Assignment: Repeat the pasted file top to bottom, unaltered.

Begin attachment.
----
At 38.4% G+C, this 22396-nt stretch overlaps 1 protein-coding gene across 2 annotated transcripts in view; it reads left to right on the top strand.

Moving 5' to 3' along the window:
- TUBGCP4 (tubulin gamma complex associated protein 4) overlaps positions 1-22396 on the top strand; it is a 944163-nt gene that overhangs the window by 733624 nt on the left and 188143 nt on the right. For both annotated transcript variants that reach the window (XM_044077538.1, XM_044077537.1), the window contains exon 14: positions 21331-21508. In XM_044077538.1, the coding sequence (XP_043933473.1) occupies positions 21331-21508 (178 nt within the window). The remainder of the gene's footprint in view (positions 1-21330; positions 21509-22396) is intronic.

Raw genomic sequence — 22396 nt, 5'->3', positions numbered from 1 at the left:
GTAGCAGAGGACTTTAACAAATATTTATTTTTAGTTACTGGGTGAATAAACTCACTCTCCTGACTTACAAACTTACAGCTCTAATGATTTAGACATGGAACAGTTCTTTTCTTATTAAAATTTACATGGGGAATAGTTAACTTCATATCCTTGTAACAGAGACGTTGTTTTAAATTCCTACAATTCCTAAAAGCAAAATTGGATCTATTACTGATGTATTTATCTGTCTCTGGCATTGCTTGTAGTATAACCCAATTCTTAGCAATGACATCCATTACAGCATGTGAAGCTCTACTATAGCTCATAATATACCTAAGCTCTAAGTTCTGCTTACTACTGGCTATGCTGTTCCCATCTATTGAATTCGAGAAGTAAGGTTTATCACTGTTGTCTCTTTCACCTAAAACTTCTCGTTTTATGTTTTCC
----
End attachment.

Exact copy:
At 38.4% G+C, this 22396-nt stretch overlaps 1 protein-coding gene across 2 annotated transcripts in view; it reads left to right on the top strand.

Moving 5' to 3' along the window:
- TUBGCP4 (tubulin gamma complex associated protein 4) overlaps positions 1-22396 on the top strand; it is a 944163-nt gene that overhangs the window by 733624 nt on the left and 188143 nt on the right. For both annotated transcript variants that reach the window (XM_044077538.1, XM_044077537.1), the window contains exon 14: positions 21331-21508. In XM_044077538.1, the coding sequence (XP_043933473.1) occupies positions 21331-21508 (178 nt within the window). The remainder of the gene's footprint in view (positions 1-21330; positions 21509-22396) is intronic.

Raw genomic sequence — 22396 nt, 5'->3', positions numbered from 1 at the left:
GTAGCAGAGGACTTTAACAAATATTTATTTTTAGTTACTGGGTGAATAAACTCACTCTCCTGACTTACAAACTTACAGCTCTAATGATTTAGACATGGAACAGTTCTTTTCTTATTAAAATTTACATGGGGAATAGTTAACTTCATATCCTTGTAACAGAGACGTTGTTTTAAATTCCTACAATTCCTAAAAGCAAAATTGGATCTATTACTGATGTATTTATCTGTCTCTGGCATTGCTTGTAGTATAACCCAATTCTTAGCAATGACATCCATTACAGCATGTGAAGCTCTACTATAGCTCATAATATACCTAAGCTCTAAGTTCTGCTTACTACTGGCTATGCTGTTCCCATCTATTGAATTCGAGAAGTAAGGTTTATCACTGTTGTCTCTTTCACCTAAAACTTCTCGTTTTATGTTTTCC